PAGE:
FIG. 4 illustrates how bracket 26 is conformally clamped to fork 12. As required, strap 36 is formed to define the shape of opening 38 to reflex the circumferential shapes of fork 12. Arms 40 can be made as long as is desired to provide sufficient room to adjust link 28. In this regard, link 28 may be straight or curved otherwise as is shown in the drawings.

FIG. 5 is a sectioned view of bracket 26 taken across opening 38 to show that strap 36 may be made from a suitable metal; e.g., steel, and then coated, as indicated by reference numeral 80, with a suitable plastics material. Coating 80 both protects the finish of and increases the frictional grip about fork 12.

Protector 14 has been illustrated as comprising three major components; i.e. bracket 26, link 28 and shoe 30. However, it should be readily apparent, for example, that link 28 and shoe 30 could be made as just one component (not shown) with a single adjustment at bracket 26. Alternatively, protector 14 can be molded as a unitary article. Similarly foot 30 could be modified with respect to its overall shape and flange 66. Of course, care must be taken so that none of the structural features of protector 14 interfere with the front wheel when installed on bicycle 10.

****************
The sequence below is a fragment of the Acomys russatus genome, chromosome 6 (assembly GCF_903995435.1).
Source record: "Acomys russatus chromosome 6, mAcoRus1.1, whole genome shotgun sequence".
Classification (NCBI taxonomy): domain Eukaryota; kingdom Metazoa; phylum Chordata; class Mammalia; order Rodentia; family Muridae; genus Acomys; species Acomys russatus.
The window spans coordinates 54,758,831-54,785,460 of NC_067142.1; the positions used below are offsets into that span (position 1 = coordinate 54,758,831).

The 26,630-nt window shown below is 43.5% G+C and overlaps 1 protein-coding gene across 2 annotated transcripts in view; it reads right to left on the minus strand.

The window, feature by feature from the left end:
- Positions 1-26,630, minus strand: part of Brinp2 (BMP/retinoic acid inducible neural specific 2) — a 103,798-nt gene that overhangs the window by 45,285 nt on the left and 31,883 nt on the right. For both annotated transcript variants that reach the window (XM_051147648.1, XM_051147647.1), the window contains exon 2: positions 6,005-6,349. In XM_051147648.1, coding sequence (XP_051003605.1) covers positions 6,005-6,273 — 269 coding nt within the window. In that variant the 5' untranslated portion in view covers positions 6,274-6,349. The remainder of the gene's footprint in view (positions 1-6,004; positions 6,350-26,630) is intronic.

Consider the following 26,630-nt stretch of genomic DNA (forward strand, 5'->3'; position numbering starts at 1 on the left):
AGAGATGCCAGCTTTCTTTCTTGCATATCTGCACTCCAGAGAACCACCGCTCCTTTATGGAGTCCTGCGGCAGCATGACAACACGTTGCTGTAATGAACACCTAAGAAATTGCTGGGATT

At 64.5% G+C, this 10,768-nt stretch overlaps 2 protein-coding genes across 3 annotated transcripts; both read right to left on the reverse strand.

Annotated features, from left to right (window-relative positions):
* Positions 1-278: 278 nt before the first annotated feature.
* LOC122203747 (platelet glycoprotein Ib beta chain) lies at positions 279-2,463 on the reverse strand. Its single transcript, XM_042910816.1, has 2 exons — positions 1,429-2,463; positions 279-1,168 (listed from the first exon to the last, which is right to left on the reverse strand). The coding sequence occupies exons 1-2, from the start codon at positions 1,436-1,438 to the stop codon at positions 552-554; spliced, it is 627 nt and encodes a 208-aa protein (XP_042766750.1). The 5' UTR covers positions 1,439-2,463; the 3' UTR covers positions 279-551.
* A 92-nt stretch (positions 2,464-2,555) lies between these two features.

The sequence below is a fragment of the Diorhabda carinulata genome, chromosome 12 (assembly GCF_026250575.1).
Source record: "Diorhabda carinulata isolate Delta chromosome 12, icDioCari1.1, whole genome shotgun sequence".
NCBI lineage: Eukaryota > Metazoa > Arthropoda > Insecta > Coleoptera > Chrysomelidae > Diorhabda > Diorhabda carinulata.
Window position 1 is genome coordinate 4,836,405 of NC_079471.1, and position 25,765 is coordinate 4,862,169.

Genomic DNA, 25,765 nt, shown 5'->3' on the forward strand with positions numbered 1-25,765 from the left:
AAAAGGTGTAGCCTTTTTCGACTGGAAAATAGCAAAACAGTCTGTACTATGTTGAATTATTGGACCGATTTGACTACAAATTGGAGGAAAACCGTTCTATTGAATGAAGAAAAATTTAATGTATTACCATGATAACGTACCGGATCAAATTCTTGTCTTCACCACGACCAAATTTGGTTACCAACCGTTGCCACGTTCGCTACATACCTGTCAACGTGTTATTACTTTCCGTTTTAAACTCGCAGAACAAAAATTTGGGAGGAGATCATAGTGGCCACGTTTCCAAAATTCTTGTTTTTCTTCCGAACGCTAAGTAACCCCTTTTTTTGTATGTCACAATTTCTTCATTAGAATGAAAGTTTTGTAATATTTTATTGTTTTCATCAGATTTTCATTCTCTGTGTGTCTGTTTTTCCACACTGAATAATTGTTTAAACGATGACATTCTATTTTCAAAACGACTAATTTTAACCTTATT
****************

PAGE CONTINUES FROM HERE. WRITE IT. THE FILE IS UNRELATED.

As indicated with respect to FIG. 5, steel could be one material from which the components are made. Other suitable materials include aluminum and the many rigid plastics now available.

The means for joining the components 26, 28 and 30 together may also be modified, as there are many equivalent fastening devices available. One modification is to pivotally attach shoe 30 to link 28 by a spring loaded device which biases the two together and with cooperating mashing teeth. With this type modification, shoe 30 could be easily ratcheted to a suitable orientation required by the surface against which it would rest.

Further, the fastening means employed can be such as to discourage removal from bicycle 10.

The present invention has been illustrated with one protector 14 being utilized. Clearly, a stand 14 may be positioned on both front forks 12 for insured stability without interfering with the use of the bicycle in any manner whatsoever.

As can be discerned from the foregoing, a protector for preventing the tips of the front forks on a bicycle from encountering the ground when the front wheel has been removed has been disclosed. The protector includes a bracket or the like for being secured to one fork, a shoe for engaging the ground and a link for linking the shoe and bracket together. An advantage of the protector is that it does not interfere with the operations of the bicycle and therefore may be permanently secured to the fork. Another advantage of being fixed to the bicycle is that it does not require a place to store it during the operation of the bicycle. Still another advantage is that it is not easily lost or stolen. Yet another advantage of the protector of the present invention is that it can be incorporated as part of the manufacturing of the bicycle or installed after the manufacture. Another advantage is that the stand may be made in different colors to match the color of the bicycle or the fancy of the user.